Planetouched are mortal creatures whose ancestors were extraplanar creatures such as celestials, fiends, or elementals. Aasimar (humans with celestial blood), tieflings (humans with fiendish blood) and genasi (humans with elemental blood) are the primary planetouched races. Other examples include tanarukk (orcs descended from demons) and celadrin (elves descended from celestials).
A plant is a vegetable creature that can perceive and affect the world in some way. Ordinary plants are considered objects rather than creatures.
Shapechanger was a type in 3rd edition. It was converted to a subtype in 3.5 edition.
An undead is a once-living creature animated by spiritual or supernatural forces. Some, such as ghosts and vampires, have Intelligence scores; others, such as zombies, do not. All undead have darkvision out to 60 feet and immunity to mind-affecting effects, poison, sleep effects, paralysis, stunning, disease, death effects, critical hits, nonlethal damage, ability drain, or energy drain. In general, cleric spells that heal other creatures damage undead, and vice-versa. Most undead can be "turned" (destroyed or driven away) by a Paladin or good Cleric or "rebuked" (controlled or made to cower in awe) by an evil Cleric.
A vermin can be an insect, arachnid, arthropod, worm, or other invertebrate. Some have magical abilities, and others are giant versions of real insects. Most vermin are considered mindless individually. Since many vermin are too small to model individually, they are often represented as swarms (clusters that act like single creatures and sometimes have hive minds).
4th edition types, origins and keywords
In 4th edition, type was split into types and origins. Many subtypes from earlier editions were converted to keywords, as were some types, such as undead and construct.
Animates are magically animated creatures, such as golems, zombies and shambling mounds. Animates generally possess the construct, plant or undead keyword. Intelligent undead and plant creatures generally belong to the humanoid or magical beast type rather than the animate type, and the Warforged are humanoids with the living construct keyword rather than animates.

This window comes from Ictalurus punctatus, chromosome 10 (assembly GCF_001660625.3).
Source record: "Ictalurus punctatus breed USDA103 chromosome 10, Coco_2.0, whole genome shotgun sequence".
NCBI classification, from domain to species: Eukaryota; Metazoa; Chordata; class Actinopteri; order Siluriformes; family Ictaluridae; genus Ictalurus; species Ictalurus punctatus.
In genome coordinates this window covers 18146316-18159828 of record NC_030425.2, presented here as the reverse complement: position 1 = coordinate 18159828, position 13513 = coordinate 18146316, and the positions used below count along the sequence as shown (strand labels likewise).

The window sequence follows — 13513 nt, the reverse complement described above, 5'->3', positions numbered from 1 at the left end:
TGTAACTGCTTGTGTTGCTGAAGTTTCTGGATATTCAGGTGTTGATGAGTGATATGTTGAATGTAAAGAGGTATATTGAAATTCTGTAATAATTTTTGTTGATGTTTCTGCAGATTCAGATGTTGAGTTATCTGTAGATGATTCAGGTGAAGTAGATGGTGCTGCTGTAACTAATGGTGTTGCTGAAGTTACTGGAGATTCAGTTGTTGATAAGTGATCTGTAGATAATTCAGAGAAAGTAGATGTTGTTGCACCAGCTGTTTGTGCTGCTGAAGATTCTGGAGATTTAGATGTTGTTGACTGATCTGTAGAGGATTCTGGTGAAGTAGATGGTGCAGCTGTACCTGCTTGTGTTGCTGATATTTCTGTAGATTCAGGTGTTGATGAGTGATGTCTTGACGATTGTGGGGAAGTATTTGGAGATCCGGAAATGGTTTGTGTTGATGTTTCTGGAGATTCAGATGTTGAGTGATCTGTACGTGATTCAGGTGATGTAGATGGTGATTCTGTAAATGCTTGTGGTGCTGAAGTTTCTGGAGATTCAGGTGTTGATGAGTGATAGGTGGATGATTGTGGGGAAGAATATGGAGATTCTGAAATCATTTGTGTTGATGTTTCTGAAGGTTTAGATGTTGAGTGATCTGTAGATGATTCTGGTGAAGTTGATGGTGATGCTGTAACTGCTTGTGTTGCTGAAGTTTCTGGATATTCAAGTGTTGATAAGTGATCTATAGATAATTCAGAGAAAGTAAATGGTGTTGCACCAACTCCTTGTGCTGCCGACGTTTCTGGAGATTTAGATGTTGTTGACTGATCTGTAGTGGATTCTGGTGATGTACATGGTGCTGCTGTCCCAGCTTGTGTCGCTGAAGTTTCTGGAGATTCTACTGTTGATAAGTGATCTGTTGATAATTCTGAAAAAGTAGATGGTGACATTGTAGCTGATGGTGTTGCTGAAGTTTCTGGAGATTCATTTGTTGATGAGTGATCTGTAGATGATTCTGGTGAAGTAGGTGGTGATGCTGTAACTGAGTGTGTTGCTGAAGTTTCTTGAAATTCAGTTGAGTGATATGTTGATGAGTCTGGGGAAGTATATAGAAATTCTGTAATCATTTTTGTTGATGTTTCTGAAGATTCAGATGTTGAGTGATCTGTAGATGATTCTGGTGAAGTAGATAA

The beast type encompasses mundane animals, as well as unintelligent monstrous animals, such as basilisks, hydras, owlbears and purple worms, and non-intelligent non-humanoids which do not fit into another category, such as oozes.
Elemental creatures are native to the Elemental Chaos. Many elementals from earlier editions have been converted to elemental humanoids or elemental magical beasts, as have many demons and yugoloths. Other examples of elementals include archon (unrelated to the archons of earlier editions) genies and the tarrasque.
Immortal creatures are native to the Astral Sea. Many outsiders from earlier editions have been converted to immortal humanoids or immortal magical beasts. Examples of immortals include.
Creatures with the natural origin are native to the natural world.
The Construct, Dragon, Giant, Ooze, Plant, Shapechanger and Undead creature types were converted to keywords in 4th edition, as were many subtypes.
- ^ "Types & Subtypes". The Hypertext d20 SRD. http://www.d20srd.org/srd/typesSubtypes.htm#aberrationType. Retrieved 2008-02-10.
- Tweet, Jonathan; Skip Williams; Monte Cook; Rich Baker (July 2003). Dungeons & Dragons Monster Manual: core rulebook III (v.3.5 ed.). Renton, WA: Wizards of the Coast. pp. 305–317. ISBN 0-7869-1552-8.